WARNING: Graphic content
Horrific images have revealed the devastating impact exploding airbags can have on the human body.
They show how victims have been left blinded and some have almost been decapitated after their cars launched metal shards into their faces. The injuries are often so severe that surgeons need to dig the fragments from their bodies and they are left reeling from the injuries and trauma for years.
One of those victims is Corey Burdick who was hit in the face by a piece of debris that caused him to lose his right eye.
It happened when his defective airbag blew up in his face as he crashed his 2001 Honda Civic into another car at just 24km/h.
Now a campaigner, the Florida motorist, uses social media to urge drivers to change their faulty airbags.
"I lost my eye because of a defective airbag," said Mr Burdick in one of his most recent campaign videos. "Take your car in today so this doesn't happen to you."
Although there has only been one death and one serious injury linked with Takata airbags in Australia, globally the faults have taken a devastating toll. There have been 23 deaths and 230 serious injuries.
It comes as drivers in Australia are being strongly urged to check if they need to have faulty Takata airbags replaced from their motor vehicle in the country's largest ever consumer recall.
The Federal Government announced that nearly four million cars with the defective Takata airbags would be recalled.
Similar images that news.com.au has deemed too graphic to publish show how metal fragments have torn apart motorists' faces.
Stephanie Erdman's lost part of her vision after a minor accident in her 2002 model Honda.
The Florida resident underwent four surgeries to remove the shards and one to build a new eyelid from tissue taken from one of her ears.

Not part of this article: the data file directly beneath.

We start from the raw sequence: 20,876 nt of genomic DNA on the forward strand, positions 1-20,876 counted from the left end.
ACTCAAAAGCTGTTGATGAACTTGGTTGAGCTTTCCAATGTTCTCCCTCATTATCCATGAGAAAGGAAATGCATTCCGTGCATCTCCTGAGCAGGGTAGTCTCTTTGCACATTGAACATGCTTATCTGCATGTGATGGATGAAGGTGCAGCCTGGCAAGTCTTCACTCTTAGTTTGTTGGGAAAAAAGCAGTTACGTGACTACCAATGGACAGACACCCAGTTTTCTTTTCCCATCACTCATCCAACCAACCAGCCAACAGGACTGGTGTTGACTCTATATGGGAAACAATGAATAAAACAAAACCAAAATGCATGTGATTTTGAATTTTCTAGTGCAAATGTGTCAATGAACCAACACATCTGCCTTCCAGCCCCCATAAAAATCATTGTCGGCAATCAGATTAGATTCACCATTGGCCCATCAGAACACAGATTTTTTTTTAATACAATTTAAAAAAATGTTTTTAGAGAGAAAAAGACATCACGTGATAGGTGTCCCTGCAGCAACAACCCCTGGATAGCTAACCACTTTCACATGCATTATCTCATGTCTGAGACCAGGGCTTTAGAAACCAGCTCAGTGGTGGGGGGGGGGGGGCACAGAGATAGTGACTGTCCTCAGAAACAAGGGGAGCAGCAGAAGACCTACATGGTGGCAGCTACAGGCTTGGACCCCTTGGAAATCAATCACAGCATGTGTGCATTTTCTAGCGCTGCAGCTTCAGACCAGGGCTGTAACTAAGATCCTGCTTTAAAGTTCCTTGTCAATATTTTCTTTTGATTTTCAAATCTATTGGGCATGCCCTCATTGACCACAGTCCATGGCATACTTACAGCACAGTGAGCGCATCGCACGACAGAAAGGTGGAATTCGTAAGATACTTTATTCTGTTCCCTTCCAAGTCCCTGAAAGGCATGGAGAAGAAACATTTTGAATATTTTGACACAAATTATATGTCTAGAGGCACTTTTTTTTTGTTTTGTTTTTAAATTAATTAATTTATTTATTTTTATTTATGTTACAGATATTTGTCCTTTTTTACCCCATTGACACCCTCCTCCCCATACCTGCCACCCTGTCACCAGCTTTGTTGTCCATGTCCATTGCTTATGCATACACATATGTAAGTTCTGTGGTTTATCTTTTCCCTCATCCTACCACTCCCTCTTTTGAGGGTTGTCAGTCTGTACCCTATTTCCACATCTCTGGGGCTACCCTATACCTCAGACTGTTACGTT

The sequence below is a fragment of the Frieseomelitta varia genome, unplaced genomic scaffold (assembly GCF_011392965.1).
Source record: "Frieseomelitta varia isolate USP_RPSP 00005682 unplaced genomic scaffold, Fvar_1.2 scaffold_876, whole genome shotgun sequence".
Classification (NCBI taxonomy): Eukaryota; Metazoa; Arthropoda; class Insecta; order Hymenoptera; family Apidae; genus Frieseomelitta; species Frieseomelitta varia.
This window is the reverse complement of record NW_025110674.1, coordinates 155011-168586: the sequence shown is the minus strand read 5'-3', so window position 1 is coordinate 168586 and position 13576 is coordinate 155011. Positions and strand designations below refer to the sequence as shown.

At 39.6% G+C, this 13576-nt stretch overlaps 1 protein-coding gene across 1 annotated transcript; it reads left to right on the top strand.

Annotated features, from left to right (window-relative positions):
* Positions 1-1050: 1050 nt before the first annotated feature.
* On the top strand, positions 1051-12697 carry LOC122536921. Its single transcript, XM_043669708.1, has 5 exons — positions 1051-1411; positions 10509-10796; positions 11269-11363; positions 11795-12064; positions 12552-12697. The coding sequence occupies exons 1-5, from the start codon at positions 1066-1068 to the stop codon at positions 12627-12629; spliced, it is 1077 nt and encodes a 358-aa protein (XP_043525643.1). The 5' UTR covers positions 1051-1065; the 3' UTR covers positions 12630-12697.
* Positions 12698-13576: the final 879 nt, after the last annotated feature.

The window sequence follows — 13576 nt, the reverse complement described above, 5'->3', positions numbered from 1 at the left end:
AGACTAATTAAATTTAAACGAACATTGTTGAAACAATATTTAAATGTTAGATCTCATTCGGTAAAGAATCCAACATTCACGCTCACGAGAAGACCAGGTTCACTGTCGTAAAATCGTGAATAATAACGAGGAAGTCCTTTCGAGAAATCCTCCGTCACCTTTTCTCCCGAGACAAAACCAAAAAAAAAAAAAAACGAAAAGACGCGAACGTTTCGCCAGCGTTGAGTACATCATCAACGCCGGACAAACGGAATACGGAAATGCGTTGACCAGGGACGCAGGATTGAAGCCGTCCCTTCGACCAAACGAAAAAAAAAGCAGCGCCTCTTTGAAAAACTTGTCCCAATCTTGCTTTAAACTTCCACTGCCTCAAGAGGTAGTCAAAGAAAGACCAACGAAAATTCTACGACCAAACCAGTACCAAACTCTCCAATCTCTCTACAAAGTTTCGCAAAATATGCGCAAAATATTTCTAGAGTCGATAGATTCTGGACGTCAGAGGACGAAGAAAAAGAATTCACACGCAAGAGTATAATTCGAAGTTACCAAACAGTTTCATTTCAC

However, the impact of an exploding airbag can be deadly. One family from the US who lost their daughter in 2014 gave a chilling warning to Australian motorists.
Alexander Brangman's daughter, Jewel was killed when shrapnel from a faulty airbag in the rental car she was driving exploded. It punctured her carotid artery during a car accident in California.
"One of her last words were 'I love my life, Dad and I'll see you on the 15th', obviously that day never happened, due to blatant incompetence and unconscionable unethical behaviour," Mr Brangman told ABC.
"I think it's an unethical corporate problem in making poor decisions basing profit over lives."
He added that it doesn't take a huge accident to trigger the explosion.
"It was a fender bender. It's questionable that the airbag should have even gone off," Mr Brangman said.
"[It was] very low damage, and impact … my lawyers were shocked and astonished that the airbag went off in the cabin of the car.
"This was an incredibly close relationship that was taken from me, I had her 26 years, 11 months, about 15 minutes and quite frankly I was devastated.
"But in her name and her honour, and the kind of person that she was, I wanted to spread awareness and immortalise her and let the world know what was lost and who she was."
Another victim to the devastating fault is 18-year-old student Ashley Parham, who wasn't even driving fast when she died in 2009, just days after her high school graduation.
Ms Parham is likely the first victim of the deadly malfunctioning airbags made by Japanese manufacturer Takata.
She was wearing a seatbelt and wasn't speeding as she drove around the car park looking for a space, according to local TV station News 9.
She bumped another car, a relatively minor prang, but nonetheless the airbag in the steering wheel inflated. As it did so, it threw metal pieces at such tremendous force towards Ms Parham that one hit the teen's neck, slicing open her carotid artery. She bled to death in her seat.
Local Police Chief Brandon Clabes told Reuters her injuries were so catastrophic that doctors who treated Ms Parham initially "thought she might have been shot".
A strong warning also came from the RACQ yesterday, following the recall announcement.
RACQ's head of technical and safety policy, Steve Spalding, said consumers needed to take the recall seriously.
"What is critical is that motorists take this advice seriously, there is an element of owner responsibility if you don't receive a notice, check your vehicle," he said.
Mr Spalding said drivers should not attempt disconnect their airbags.
It could be years before every vehicle affected by the faulty airbags is fixed.
"When you think about the size of the problem there are significant logistical issues," Mr Spalding said.
"It's a staggering number of cars affected and dealerships are already running close to capacity, they don't have staff sitting around doing nothing.
"In some regional towns they might not have a dealership nearby ... it's a very big problem for consumers and dealerships."